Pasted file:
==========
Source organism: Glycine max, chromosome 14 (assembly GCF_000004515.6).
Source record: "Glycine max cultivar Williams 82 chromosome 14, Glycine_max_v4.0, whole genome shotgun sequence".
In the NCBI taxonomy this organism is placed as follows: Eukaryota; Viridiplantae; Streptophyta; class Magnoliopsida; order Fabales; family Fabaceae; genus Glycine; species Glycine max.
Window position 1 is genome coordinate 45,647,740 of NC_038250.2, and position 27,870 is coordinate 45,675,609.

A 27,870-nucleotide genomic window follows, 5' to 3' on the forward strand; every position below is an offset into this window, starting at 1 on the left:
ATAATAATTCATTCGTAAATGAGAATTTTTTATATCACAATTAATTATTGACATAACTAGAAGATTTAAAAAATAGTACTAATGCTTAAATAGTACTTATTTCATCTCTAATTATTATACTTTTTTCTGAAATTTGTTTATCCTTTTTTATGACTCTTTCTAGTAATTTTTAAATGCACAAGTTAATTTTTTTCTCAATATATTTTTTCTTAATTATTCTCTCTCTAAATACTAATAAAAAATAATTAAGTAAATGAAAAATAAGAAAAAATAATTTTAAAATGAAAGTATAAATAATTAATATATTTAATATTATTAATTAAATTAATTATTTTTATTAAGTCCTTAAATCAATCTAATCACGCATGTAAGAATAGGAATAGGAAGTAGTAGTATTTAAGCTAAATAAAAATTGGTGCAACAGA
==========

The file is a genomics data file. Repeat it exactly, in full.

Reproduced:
Source organism: Glycine max, chromosome 14 (assembly GCF_000004515.6).
Source record: "Glycine max cultivar Williams 82 chromosome 14, Glycine_max_v4.0, whole genome shotgun sequence".
In the NCBI taxonomy this organism is placed as follows: Eukaryota; Viridiplantae; Streptophyta; class Magnoliopsida; order Fabales; family Fabaceae; genus Glycine; species Glycine max.
Window position 1 is genome coordinate 45,647,740 of NC_038250.2, and position 27,870 is coordinate 45,675,609.

A 27,870-nucleotide genomic window follows, 5' to 3' on the forward strand; every position below is an offset into this window, starting at 1 on the left:
ATAATAATTCATTCGTAAATGAGAATTTTTTATATCACAATTAATTATTGACATAACTAGAAGATTTAAAAAATAGTACTAATGCTTAAATAGTACTTATTTCATCTCTAATTATTATACTTTTTTCTGAAATTTGTTTATCCTTTTTTATGACTCTTTCTAGTAATTTTTAAATGCACAAGTTAATTTTTTTCTCAATATATTTTTTCTTAATTATTCTCTCTCTAAATACTAATAAAAAATAATTAAGTAAATGAAAAATAAGAAAAAATAATTTTAAAATGAAAGTATAAATAATTAATATATTTAATATTATTAATTAAATTAATTATTTTTATTAAGTCCTTAAATCAATCTAATCACGCATGTAAGAATAGGAATAGGAAGTAGTAGTATTTAAGCTAAATAAAAATTGGTGCAACAGA